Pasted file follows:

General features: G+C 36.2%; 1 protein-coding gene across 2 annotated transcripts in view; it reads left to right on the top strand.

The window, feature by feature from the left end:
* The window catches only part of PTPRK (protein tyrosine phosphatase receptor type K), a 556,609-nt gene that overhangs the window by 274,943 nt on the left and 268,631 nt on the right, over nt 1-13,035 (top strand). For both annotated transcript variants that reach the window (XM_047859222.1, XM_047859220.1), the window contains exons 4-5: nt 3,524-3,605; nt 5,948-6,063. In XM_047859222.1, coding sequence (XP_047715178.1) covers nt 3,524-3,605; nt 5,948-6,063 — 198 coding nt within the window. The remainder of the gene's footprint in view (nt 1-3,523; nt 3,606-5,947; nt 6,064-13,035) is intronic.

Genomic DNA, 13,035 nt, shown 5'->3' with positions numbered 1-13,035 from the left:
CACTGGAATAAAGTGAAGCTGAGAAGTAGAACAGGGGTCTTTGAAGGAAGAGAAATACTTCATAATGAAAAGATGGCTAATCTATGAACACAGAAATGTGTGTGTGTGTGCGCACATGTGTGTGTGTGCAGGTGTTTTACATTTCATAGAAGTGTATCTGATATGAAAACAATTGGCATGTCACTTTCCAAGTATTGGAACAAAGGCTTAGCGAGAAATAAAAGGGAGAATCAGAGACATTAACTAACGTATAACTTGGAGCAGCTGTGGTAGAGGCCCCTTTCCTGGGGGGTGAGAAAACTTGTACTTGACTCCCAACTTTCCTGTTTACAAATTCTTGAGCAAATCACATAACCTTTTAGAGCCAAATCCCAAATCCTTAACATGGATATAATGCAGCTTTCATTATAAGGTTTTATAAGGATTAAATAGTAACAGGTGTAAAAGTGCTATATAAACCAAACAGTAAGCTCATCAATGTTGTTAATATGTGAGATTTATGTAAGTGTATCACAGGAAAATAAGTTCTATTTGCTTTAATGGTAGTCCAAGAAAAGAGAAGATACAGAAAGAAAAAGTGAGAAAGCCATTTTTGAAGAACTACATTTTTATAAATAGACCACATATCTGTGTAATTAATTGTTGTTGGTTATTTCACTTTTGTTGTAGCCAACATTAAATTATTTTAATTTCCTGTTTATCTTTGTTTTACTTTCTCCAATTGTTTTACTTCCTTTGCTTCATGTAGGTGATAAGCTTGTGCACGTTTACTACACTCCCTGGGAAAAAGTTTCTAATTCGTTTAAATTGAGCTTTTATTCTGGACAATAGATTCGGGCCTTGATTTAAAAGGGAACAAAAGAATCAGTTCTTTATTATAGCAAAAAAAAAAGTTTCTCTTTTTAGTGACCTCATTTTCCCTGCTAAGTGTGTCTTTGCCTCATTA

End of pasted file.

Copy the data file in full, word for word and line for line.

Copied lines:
General features: G+C 36.2%; 1 protein-coding gene across 2 annotated transcripts in view; it reads left to right on the top strand.

The window, feature by feature from the left end:
* The window catches only part of PTPRK (protein tyrosine phosphatase receptor type K), a 556,609-nt gene that overhangs the window by 274,943 nt on the left and 268,631 nt on the right, over nt 1-13,035 (top strand). For both annotated transcript variants that reach the window (XM_047859222.1, XM_047859220.1), the window contains exons 4-5: nt 3,524-3,605; nt 5,948-6,063. In XM_047859222.1, coding sequence (XP_047715178.1) covers nt 3,524-3,605; nt 5,948-6,063 — 198 coding nt within the window. The remainder of the gene's footprint in view (nt 1-3,523; nt 3,606-5,947; nt 6,064-13,035) is intronic.

Genomic DNA, 13,035 nt, shown 5'->3' with positions numbered 1-13,035 from the left:
CACTGGAATAAAGTGAAGCTGAGAAGTAGAACAGGGGTCTTTGAAGGAAGAGAAATACTTCATAATGAAAAGATGGCTAATCTATGAACACAGAAATGTGTGTGTGTGTGCGCACATGTGTGTGTGTGCAGGTGTTTTACATTTCATAGAAGTGTATCTGATATGAAAACAATTGGCATGTCACTTTCCAAGTATTGGAACAAAGGCTTAGCGAGAAATAAAAGGGAGAATCAGAGACATTAACTAACGTATAACTTGGAGCAGCTGTGGTAGAGGCCCCTTTCCTGGGGGGTGAGAAAACTTGTACTTGACTCCCAACTTTCCTGTTTACAAATTCTTGAGCAAATCACATAACCTTTTAGAGCCAAATCCCAAATCCTTAACATGGATATAATGCAGCTTTCATTATAAGGTTTTATAAGGATTAAATAGTAACAGGTGTAAAAGTGCTATATAAACCAAACAGTAAGCTCATCAATGTTGTTAATATGTGAGATTTATGTAAGTGTATCACAGGAAAATAAGTTCTATTTGCTTTAATGGTAGTCCAAGAAAAGAGAAGATACAGAAAGAAAAAGTGAGAAAGCCATTTTTGAAGAACTACATTTTTATAAATAGACCACATATCTGTGTAATTAATTGTTGTTGGTTATTTCACTTTTGTTGTAGCCAACATTAAATTATTTTAATTTCCTGTTTATCTTTGTTTTACTTTCTCCAATTGTTTTACTTCCTTTGCTTCATGTAGGTGATAAGCTTGTGCACGTTTACTACACTCCCTGGGAAAAAGTTTCTAATTCGTTTAAATTGAGCTTTTATTCTGGACAATAGATTCGGGCCTTGATTTAAAAGGGAACAAAAGAATCAGTTCTTTATTATAGCAAAAAAAAAAGTTTCTCTTTTTAGTGACCTCATTTTCCCTGCTAAGTGTGTCTTTGCCTCATTA